KUALA LUMPUR, Nov 1 — A Datuk Seri Anwar Ibrahim behind bars would not doom the Pakatan Rakyat (PR) pact he leads as there is a clear line of successors to fill his spot, the Economist said.
A decision to uphold the opposition leader’s five-year sentence for sodomy would instead reinvigorate his political stardom, which has been waning in recent years, the London-based weekly added in an editorial piece published yesterday.
A free Anwar remains the most potent threat to the ruling Barisan Nasional (BN), it added.
“He can still raise a crowd. On October 27th Malaysia’s oldest university appeared to cut the electricity to parts of its campus in order to discourage students from attending a rally in his defence. But his story is less compelling to young Malaysians than it was to those who heeded his first calls for change in 1998.
“Another jail sentence would make a martyr of him; it would also give his party’s younger leaders a chance to shine,” it said in the editorial titled “A lousy sequel”.
Saying that Anwar has served as the proverbial glue that binds the ideologically-disparate parties of PKR, PAS, and DAP, The Economist noted that a new generation of leaders has since emerged who could amply fill the role.
PKR deputy president Azmin Ali was touted as a possible heir to the throne, after recently being made Selangor mentri besar in an acrimonious and politically costly power struggle for the state.
“In the PKR Mr Azmin is the most promising of them. He cut his teeth as Mr Anwar’s private secretary during his years in government and has proven a loyal deputy. But the capable 50-year-old can readily move out from his mentor’s shadow.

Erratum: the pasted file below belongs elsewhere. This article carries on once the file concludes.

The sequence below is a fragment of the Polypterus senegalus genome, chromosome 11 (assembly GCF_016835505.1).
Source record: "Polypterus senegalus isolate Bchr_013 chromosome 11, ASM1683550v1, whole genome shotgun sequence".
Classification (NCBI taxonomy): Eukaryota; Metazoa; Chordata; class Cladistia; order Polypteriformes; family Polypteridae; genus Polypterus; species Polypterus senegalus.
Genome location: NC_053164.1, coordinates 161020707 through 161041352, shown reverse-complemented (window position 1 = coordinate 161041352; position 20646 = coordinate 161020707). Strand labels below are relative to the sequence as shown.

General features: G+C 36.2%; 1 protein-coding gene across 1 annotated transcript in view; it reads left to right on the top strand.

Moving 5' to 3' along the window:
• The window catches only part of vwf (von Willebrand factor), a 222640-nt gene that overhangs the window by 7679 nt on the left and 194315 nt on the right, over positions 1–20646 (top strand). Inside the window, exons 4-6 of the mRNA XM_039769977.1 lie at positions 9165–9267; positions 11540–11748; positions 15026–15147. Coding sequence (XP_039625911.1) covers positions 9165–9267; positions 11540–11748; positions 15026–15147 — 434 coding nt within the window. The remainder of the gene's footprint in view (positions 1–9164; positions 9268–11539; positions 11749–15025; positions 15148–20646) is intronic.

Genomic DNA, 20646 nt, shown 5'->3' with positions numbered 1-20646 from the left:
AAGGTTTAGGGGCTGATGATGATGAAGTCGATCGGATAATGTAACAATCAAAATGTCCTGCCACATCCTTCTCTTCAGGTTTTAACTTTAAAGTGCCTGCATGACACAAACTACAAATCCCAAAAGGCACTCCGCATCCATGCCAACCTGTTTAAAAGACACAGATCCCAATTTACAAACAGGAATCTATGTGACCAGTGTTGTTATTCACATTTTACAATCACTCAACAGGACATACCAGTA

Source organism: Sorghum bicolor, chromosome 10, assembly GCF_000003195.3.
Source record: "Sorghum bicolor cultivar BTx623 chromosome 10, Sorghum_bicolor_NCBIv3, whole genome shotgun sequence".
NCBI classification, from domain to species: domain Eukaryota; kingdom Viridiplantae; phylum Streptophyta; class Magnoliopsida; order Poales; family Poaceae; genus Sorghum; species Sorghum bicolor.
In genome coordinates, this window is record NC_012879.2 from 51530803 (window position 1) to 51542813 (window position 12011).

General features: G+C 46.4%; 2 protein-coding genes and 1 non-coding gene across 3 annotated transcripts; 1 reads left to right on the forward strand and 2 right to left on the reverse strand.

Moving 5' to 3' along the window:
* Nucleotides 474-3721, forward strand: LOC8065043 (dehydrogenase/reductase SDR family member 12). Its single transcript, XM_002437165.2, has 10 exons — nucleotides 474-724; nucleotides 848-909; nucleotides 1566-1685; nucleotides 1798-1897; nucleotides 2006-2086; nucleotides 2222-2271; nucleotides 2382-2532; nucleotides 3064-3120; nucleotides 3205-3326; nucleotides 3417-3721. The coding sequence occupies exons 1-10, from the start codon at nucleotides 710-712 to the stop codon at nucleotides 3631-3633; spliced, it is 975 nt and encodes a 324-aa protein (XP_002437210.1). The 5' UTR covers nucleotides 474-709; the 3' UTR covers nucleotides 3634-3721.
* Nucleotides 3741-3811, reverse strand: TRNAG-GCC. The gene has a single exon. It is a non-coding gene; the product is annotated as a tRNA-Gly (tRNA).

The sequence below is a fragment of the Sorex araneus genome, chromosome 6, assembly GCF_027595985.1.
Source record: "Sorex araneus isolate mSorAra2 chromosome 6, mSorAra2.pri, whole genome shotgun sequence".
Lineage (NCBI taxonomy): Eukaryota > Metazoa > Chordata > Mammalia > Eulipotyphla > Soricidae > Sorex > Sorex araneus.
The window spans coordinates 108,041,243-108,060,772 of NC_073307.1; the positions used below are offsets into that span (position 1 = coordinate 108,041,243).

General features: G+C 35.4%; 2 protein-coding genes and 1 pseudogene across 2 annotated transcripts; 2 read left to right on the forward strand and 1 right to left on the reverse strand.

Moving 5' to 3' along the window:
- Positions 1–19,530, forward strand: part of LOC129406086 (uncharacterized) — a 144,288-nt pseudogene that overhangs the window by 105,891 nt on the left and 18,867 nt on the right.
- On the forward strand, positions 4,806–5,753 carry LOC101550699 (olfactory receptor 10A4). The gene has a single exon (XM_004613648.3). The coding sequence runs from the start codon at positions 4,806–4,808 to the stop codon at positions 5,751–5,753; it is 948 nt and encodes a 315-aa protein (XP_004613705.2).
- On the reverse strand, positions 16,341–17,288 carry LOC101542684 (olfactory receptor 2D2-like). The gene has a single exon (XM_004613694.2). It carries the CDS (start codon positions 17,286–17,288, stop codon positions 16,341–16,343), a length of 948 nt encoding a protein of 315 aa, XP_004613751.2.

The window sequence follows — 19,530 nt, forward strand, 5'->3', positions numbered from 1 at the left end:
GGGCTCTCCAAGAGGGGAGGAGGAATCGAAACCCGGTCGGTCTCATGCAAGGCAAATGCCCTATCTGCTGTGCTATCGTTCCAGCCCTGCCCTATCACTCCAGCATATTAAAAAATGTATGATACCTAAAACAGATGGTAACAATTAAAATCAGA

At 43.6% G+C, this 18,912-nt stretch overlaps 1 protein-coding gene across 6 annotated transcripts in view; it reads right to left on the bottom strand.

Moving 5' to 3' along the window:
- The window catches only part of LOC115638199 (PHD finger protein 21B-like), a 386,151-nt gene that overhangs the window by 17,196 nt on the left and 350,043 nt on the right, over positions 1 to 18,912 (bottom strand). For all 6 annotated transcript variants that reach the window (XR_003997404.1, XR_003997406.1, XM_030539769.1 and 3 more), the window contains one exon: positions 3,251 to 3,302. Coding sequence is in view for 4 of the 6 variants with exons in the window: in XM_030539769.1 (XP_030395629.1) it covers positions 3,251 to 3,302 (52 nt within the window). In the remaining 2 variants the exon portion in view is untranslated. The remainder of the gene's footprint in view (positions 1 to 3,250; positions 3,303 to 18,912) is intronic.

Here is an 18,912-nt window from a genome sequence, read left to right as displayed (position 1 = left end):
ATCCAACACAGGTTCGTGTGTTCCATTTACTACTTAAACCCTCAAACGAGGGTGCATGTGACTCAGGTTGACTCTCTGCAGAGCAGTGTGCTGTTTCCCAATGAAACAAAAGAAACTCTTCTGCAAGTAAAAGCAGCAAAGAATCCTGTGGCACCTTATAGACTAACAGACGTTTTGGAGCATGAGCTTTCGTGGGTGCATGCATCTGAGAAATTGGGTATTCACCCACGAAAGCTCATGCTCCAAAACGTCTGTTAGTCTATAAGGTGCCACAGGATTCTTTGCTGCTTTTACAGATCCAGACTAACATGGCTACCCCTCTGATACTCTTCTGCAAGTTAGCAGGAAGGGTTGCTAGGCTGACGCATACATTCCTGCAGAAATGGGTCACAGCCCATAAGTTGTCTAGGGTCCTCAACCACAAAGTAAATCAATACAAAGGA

“Mr Azmin has greater experience than either Nurul Izzah Anwar, Mr Anwar’s impressive daughter, or Rafizi Ramli, a party strategist somewhat tarnished by the Selangor debacle. Healing the wounds in that state would help convince voters that Mr Azmin could run the country competently,” the weekly added.
For BN, it added that the larger threat was neither Anwar nor the person who may succeed him at the head of PR, but rather the increasingly vocal conservatives within the “thuggish” Umno, whom it said were resisting Prime Minister Datuk Seri Najib Razak’s bid for reforms.
The Federal Court is now hearing Anwar’s challenge of the Court of Appeal’s decision to overturn a lower court’s decision to acquit him of the charge.
The High Court had in 2012 acquitted Anwar of the 2008 charge but the appellate court ruled on March 7 this year that the trial judge had erred when rejecting the DNA evidence produced in the case.
Anwar has repeatedly maintained his innocence, insisting that the charges were trumped up to kill his political career as he allegedly poses a threat to the BN coalition’s decades-long rule with the PR alliance, which he now leads.
If Anwar fails to reverse his five-year imprisonment sentence and conviction in the Federal Court, he would lose his seat as the law bars anyone fined RM2,000 or imprisoned for one year from serving as a lawmaker.